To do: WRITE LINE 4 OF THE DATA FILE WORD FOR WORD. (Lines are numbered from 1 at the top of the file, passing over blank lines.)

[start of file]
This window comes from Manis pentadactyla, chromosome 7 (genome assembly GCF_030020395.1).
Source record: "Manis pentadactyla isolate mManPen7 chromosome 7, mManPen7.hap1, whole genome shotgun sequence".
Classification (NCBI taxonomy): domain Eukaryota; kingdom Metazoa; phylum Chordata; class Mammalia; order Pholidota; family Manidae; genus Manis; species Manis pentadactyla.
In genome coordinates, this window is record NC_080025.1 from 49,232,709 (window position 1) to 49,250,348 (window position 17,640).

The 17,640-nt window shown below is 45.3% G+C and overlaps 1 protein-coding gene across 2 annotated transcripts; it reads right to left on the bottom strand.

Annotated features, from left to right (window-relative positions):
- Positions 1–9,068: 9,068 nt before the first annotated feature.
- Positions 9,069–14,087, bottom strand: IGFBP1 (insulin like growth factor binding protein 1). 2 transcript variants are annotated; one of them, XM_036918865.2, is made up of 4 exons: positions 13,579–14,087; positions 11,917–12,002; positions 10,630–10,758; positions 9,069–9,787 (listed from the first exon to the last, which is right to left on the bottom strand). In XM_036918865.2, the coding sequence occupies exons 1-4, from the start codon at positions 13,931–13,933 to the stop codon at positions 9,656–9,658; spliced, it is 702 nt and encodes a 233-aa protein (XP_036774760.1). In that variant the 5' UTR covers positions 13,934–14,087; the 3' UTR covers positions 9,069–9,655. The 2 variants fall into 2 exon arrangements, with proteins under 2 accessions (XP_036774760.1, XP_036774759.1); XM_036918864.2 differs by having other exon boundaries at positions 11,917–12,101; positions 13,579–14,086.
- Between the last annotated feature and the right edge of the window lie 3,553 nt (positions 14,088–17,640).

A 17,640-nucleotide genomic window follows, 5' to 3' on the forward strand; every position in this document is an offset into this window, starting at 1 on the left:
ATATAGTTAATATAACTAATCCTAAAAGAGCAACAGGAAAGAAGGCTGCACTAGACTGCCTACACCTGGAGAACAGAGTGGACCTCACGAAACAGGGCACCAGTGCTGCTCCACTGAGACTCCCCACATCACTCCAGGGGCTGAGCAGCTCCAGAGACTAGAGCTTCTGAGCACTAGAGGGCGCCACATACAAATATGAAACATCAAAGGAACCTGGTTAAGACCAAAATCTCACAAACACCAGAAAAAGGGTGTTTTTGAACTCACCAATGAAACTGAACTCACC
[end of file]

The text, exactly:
In genome coordinates, this window is record NC_080025.1 from 49,232,709 (window position 1) to 49,250,348 (window position 17,640).